|Conservative Political Action Conference|
CPAC 2020 logo
|Dates||February/March (dates vary)|
|Location(s)||National Harbor, Maryland, U.S.|
|Most recent||February 26 – February 29, 2020|
|Organized by||American Conservative Union|
The Conservative Political Action Conference (CPAC; // SEE-pak) is an annual political conference attended by conservative activists and elected officials from across the United States and beyond. CPAC is hosted by the American Conservative Union (ACU).
In 2011, ACU took CPAC on the road with its first Regional CPAC in Orlando, Florida. Since then ACU has hosted regional CPACs in Chicago, Denver, St. Louis, and San Diego. Political front runners take the stage at this convention.
The conference was founded in 1974 by the American Conservative Union and Young Americans for Freedom as a small gathering of dedicated conservatives. Ronald Reagan gave the inaugural keynote speech at CPAC in 1974. Like the conference's speakers today, the presidential hopeful used it to share his vision for the country—"A Shining City Upon A Hill," words borrowed from John Winthrop.
This section appears to be slanted towards recent events. (March 2017) (Learn how and when to remove this template message)
In 2014, CPAC extended an invitation to the American Atheists, which was immediately withdrawn on the same day due to controversial statements by AA's president David Silverman, who declared his group was going to "enlighten conservatives" and that "the Christian right should be threatened by us."
Richard Spencer, a figurehead of the Alt-Right and a white supremacist, entered the lobby of the Gaylord National Hotel on February 23, 2017 in an attempt to access CPAC. Organizers of the conference ejected him from the hotel as soon as his presence was discovered, citing his "repugnant [views which] ... have absolutely nothing to do with conservatism or what we do here" as cause for rejecting his admission to CPAC. ACU's Executive Director Dan Schneider castigated Spencer and the alt-right in a main-stage speech, calling them "garden-variety, left-wing fascists," and saying that the alt-right "despises everything [conservatives] believe in." Media members across the political spectrum, led by progressive journalists and opinion columnists, salvoed the intrusion as yet another attempt by hateful groups, like the alt-right, to conceal their bigotry within a legitimate philosophy. Opinion columns in The New York Times, and articles in Mother Jones and Rolling Stone voiced concern about the 2017 interview of ex-Trump Adviser Steve Bannon and ex-Trump Chief of Staff Reince Priebus with ACU Chairman Matt Schlapp, advocating for the American Right to reject the tenets of the alt-right (e.g. homophobia, xenophobia, sexism, racism, etc.).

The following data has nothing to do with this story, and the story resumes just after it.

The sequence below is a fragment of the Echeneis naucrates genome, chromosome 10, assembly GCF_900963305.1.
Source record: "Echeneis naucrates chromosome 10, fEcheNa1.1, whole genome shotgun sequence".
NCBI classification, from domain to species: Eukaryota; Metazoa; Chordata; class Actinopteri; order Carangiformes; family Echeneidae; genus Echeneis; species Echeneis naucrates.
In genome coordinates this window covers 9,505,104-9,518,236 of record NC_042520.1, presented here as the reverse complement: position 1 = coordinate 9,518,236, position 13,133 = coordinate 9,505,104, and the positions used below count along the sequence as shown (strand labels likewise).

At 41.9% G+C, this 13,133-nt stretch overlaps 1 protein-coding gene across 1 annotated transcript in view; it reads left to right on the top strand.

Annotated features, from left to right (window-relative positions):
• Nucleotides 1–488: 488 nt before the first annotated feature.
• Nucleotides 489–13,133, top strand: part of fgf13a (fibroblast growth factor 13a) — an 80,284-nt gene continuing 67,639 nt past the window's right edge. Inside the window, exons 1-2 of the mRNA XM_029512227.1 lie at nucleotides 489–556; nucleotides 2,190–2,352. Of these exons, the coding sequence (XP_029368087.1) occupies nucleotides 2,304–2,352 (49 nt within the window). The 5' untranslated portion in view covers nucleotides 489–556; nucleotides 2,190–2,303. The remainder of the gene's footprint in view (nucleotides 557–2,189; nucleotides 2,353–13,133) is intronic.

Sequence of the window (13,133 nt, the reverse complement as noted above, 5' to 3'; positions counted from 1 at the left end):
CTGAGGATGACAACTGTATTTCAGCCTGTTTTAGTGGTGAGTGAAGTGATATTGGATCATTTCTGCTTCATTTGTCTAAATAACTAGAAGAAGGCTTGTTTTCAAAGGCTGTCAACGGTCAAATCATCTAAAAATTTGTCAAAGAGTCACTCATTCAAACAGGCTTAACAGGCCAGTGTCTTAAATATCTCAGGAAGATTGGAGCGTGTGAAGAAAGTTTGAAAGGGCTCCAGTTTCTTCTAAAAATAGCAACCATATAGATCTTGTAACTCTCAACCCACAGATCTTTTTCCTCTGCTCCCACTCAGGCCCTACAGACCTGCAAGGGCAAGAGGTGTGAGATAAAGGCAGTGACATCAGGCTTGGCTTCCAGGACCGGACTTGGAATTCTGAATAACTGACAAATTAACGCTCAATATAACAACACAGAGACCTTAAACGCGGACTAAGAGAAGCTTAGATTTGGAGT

Fringe groups at CPAC
The 2010 CPAC featured co-sponsorship for the first time from the John Birch Society and GOProud, a gay conservative group. GoProud is credited in the media for initiating talks with ACU to invite Donald Trump to speak at CPAC 2011. The 2011 CPAC speech Trump gave is credited for helping kick-start his political career within the Republican Party. Christopher R. Barron, co-founder of GOProud who would later not only endorse Trump's 2016 presidential campaign, but also launch LGBT for Trump, said he "would love to see Mr. Trump run for president."
The 2015 CPAC featured Jamila Bey who became the first atheist activist to address CPAC's annual meeting. The 2016 CPAC featured co-sponsorship for the first time from the Log Cabin Republicans.
Milo Yiannopoulos invitation